“I seen my son running up there and I see him recording. I’ve always taught him: The most powerful weapon you could have is a phone.””

- Kimberly Handy-Jones, whose 16-year-old son recorded Paul Gorder's actions

As Chauvin’s high-profile trial headed into its final week earlier this month, a police officer in Brooklyn Center, a Minneapolis suburb, fatally shot Daunte Wright, a 20-year-old Black man, during a traffic stop. The officer, Kim Potter, said she meant to use her Taser but fired her gun instead by accident. She was charged with second-degree manslaughter on April 14.

The bystander who recorded the video on Sunday, 16-year-old Isaiah Jones, said the confrontation occurred while he and about 40 other people were participating in a “church service” outside Washington County Attorney Pete Orput’s home. As part of the demonstration, the group was calling on Orput to bring murder charges against Potter.

During the gathering, a few houses down from Orput, Beer started harassing the group and making “inappropriate gestures” at them, Jones said. At one point, Beer tried to get into one of the protester’s cars. That’s when things escalated, including Beer hurling racial slurs and Gorder threatening to “punch one of us,” he said.

“It was heartbreaking,” Jones said. “It was mind-blowing to see that even though we just seen what happened to George Floyd. Then we had the Daunte Wright situation. You would think that there would be a change but that’s still what certain white people feel about us.”

Jones was at the demonstration with his mother, Kimberly Handy-Jones, whose older son, Cordale Handy, was fatally shot by St. Paul police in 2017.

“We just wanted to do a church protest and lift up the people and lift the spirits,” Handy-Jones told HuffPost. “And it was peaceful as always.”

“It started off really nice and then toward the end of it, we were closing out and I see the police going toward this couple,” she said. “And I seen my son running up there and I see him recording. I’ve always taught him: The most powerful weapon you could have is a phone.”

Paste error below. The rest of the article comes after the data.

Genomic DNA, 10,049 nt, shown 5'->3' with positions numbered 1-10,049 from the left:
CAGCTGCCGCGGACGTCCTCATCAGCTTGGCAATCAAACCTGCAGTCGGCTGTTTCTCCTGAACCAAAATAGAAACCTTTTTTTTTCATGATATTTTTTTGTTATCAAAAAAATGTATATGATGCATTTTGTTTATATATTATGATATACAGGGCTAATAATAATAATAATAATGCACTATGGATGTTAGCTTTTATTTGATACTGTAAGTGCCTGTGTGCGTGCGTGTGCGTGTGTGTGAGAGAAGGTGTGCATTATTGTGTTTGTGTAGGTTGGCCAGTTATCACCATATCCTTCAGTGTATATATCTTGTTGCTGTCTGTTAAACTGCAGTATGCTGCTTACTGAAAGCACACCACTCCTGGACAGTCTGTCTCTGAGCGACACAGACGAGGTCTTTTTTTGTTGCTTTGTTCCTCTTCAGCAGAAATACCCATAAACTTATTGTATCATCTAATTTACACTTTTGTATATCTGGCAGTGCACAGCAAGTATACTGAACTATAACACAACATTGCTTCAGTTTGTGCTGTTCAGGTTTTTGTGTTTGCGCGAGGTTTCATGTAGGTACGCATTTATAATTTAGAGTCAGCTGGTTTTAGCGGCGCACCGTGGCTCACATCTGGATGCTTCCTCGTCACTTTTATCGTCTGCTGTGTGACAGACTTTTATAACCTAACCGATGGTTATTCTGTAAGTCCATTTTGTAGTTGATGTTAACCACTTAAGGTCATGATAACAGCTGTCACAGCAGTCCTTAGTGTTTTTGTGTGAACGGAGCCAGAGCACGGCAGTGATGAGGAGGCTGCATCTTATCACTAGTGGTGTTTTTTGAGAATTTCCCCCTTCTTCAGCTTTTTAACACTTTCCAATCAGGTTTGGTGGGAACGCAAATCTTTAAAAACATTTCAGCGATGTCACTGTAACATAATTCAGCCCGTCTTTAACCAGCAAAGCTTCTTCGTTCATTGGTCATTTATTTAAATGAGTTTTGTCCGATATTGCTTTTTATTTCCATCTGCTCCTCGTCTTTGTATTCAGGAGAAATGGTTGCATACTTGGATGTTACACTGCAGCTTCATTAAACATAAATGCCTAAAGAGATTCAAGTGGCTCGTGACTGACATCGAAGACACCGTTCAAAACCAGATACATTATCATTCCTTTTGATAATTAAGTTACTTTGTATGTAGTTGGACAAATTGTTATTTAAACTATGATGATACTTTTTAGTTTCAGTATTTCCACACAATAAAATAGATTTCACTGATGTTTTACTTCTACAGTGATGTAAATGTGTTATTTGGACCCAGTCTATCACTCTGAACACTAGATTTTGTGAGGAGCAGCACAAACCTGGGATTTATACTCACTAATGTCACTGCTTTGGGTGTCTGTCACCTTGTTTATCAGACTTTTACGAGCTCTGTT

Handy-Jones ― the president and founder of the Cordale Q. Handy In Remembrance of Me Foundation, which provides headstones for families whose loved ones were killed by police ― said the incident shook her to the “core.”

“It just says we have more work to do,” she said. “I am preparing my 16-year-old to be willing and to be able to take the torch when I can no longer do it.”

“It really speaks to what I have been telling all my kids that, in America, Black people are born with such unfortunate circumstances that we have to fight from the time that we come out of the womb,” she added. “This is what it will be if we don’t start making change.”

In a Facebook post from May 2019, MN DOC described Gorder as “well known and highly respected among staff and incarcerated men at the facility.”

Nekima Levy Armstrong, a civil rights attorney and former president of the Minneapolis chapter of the NAACP, helped co-lead the church service on Sunday. She told HuffPost that she organized another demonstration held outside Orput’s house on Thursday.

Levy Armstrong said Gorder “hurled expletives” at the group on Thursday as well and that she was “shocked” by his behavior at the time. During that demonstration, Gorder walked into the crowd, causing some protesters to worry that he was about to harm someone, Levy Armstrong said. Instead, Gorder hugged one of the event’s speakers, Myon Burrell, a Black man who recently was released from prison after receiving a life sentence as a teenager, she said.

Gorder, as a corrections officer, knew Burrell while he was incarcerated, Levy Armstrong said. Still, she said, she was puzzled that Gorder acted hostile toward the group but then embraced Burrell.

“They apparently had a good relationship, but that doesn’t mean that he likes Black people in general,” Levy Armstrong said.

Several witnesses said MN DOC should fire Gorder.

“It was disturbing to me that he’s a correctional officer,” Handy-Jones said. “What are you doing when you’re on the job? You take you wherever you go. This is who you is on and off the job.”